What Drives Motivation?

What Drives Motivation?
Most of us have experienced moments in our lives when we aren’t motivated to do something. Maybe we want to pay our bills, declutter a closet, or clear through old paper piles. Maybe we want to exercise, go back to school, or learn another language. The problem is we don’t feel motivated enough to act. So what exactly is motivation? “Motivation is defined as the process that initiates, guides, and maintains goal-oriented behaviors. Motivation is what causes us to act, whether it is getting a glass of water to reduce thirst or reading a book to gain knowledge” (“What is Motivation” Kerry).
The 3 Components of Motivation

1. Activation involves the decision to initiate a behavior, such as enlisting the help of a professional to work with you to achieve a desired organizational goal, or using a calendar to set and keep organizing appointments with yourself.

2. Persistence is the continued effort toward a goal even though obstacles may exist such as feeling overwhelmed about the amount of accumulation in your home. Persistence may require a significant investment of time, energy, or resources.

3. Intensity can be seen in the concentration and vigor that goes into pursuing a goal. For example, one individual might coast by and not need to give much thought as to what they want to keep or where to store things, while another individual might work regularly on trying to remain on task or incorporate maintenance activities into a schedule.

Extrinsic Vs. Intrinsic Motivation

Different types of motivation are frequently described as being either extrinsic or intrinsic. Extrinsic motivations are those that arise from outside of the individual and often involve rewards such as trophies, money, social recognition, or praise. Intrinsic motivations are those that arise from within the individual, such as doing a complicated crossword puzzle purely for the personal gratification of solving a problem.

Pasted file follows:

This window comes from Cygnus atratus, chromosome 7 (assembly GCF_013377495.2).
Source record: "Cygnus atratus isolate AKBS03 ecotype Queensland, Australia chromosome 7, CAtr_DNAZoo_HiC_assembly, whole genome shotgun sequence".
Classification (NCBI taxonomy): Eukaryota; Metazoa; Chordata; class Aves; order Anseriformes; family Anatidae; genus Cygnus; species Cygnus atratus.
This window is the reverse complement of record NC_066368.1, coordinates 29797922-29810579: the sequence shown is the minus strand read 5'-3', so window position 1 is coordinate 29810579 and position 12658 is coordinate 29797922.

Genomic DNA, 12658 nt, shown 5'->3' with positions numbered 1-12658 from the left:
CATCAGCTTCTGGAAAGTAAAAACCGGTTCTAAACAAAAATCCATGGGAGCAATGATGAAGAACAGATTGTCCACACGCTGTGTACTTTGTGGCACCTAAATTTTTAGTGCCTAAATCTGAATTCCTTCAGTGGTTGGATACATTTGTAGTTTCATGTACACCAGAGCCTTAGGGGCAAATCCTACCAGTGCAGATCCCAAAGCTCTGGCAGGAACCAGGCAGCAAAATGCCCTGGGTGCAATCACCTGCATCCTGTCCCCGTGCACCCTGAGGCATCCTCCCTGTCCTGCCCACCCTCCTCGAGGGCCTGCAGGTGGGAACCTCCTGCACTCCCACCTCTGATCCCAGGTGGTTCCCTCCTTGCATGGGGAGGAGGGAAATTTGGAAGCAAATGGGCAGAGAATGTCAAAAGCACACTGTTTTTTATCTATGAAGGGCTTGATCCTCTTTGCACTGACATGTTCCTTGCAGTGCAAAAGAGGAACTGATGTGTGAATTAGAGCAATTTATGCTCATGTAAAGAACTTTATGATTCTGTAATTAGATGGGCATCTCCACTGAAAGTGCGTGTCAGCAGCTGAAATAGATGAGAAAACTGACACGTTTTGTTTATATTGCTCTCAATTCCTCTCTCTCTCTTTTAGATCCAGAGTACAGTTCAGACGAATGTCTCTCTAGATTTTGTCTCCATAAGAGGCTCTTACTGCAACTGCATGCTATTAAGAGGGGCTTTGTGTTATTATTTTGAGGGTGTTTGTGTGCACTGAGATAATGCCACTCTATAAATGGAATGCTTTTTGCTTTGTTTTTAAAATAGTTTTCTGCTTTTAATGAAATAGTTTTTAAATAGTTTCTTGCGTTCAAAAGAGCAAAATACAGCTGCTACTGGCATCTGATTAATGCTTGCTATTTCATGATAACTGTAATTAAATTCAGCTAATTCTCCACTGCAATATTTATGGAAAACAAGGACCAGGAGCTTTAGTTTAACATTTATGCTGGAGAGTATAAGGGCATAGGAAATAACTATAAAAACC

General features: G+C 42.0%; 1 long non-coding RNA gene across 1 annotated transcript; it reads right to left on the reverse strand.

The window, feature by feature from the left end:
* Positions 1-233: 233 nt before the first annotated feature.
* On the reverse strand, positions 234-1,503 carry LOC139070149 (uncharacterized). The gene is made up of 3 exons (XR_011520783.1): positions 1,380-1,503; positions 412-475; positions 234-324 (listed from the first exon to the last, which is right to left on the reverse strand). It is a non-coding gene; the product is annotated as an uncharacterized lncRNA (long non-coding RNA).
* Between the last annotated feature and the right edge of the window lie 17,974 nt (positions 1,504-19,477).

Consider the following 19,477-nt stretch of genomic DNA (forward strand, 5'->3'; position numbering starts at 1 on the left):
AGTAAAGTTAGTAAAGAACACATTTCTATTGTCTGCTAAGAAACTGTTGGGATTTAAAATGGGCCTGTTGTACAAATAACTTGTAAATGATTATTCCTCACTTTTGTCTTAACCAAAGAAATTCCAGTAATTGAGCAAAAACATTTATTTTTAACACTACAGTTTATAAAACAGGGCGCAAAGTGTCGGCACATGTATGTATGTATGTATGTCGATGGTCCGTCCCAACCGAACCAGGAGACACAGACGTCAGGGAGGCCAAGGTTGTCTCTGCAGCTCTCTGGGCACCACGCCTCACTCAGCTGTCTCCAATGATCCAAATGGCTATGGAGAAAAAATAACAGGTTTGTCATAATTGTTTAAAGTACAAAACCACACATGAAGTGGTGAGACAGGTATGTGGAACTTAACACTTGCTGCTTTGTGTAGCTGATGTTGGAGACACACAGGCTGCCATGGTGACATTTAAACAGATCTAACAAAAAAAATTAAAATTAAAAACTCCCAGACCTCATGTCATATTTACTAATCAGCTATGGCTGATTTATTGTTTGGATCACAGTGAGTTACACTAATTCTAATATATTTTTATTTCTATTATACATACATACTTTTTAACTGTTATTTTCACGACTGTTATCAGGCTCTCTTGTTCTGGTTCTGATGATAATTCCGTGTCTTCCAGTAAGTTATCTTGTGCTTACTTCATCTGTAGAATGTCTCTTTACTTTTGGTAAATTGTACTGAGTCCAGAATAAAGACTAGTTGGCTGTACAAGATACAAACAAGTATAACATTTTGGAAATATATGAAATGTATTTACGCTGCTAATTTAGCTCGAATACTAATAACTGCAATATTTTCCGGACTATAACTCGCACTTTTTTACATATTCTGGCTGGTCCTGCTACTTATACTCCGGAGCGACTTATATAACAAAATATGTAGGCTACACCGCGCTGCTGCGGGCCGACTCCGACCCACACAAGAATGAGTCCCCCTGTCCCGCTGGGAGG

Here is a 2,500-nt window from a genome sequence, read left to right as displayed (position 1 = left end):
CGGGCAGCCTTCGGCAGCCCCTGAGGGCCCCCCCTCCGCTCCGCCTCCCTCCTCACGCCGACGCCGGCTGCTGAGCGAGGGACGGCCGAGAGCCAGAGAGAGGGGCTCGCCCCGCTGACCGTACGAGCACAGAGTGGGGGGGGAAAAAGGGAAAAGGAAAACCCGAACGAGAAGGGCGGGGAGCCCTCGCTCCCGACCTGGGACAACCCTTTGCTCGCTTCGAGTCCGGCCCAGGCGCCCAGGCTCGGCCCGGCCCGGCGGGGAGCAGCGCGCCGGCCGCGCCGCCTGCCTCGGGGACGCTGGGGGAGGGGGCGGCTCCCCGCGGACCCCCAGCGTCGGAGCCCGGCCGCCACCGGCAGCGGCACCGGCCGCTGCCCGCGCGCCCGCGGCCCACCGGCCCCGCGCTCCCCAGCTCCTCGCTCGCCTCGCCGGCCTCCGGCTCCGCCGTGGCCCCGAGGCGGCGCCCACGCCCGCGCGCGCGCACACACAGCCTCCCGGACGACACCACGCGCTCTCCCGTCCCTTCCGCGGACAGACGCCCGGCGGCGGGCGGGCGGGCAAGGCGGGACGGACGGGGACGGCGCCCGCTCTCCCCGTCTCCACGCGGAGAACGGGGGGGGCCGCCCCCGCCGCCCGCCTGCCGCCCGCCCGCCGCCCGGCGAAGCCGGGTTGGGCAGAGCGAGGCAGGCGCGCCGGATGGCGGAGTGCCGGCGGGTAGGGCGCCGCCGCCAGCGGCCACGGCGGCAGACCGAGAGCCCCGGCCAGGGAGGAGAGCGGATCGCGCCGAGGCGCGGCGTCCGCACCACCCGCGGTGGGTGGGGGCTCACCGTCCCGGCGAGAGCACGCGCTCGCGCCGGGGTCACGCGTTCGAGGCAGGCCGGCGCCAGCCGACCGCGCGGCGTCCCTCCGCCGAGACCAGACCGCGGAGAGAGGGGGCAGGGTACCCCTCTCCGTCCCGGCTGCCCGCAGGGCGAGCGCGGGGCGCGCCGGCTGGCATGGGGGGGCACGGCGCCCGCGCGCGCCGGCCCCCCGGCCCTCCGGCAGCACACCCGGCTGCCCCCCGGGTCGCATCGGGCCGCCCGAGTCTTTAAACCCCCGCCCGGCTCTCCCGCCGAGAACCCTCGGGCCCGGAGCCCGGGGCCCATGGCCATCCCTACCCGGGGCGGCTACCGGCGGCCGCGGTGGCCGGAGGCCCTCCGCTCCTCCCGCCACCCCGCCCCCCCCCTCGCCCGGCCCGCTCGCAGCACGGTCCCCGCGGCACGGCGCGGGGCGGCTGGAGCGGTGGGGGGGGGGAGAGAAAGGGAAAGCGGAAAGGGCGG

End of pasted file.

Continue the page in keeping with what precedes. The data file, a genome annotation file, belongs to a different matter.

While there are other factors that determine our level of motivation, such as instinct, need, and arousal levels, it is helpful to understand the components that motivate us, or drive us to act on our path to a specific goal. You can increase your motivational level by increasing your chances of success. Remember to break tasks down into manageable steps and reward yourself by doing something you enjoy doing after you have completed a task.

Parts of this article have been summarized or copied from Kendra Cherry’s article, “What is Motivation.”

 

Jenny Power, Absolutely Organized

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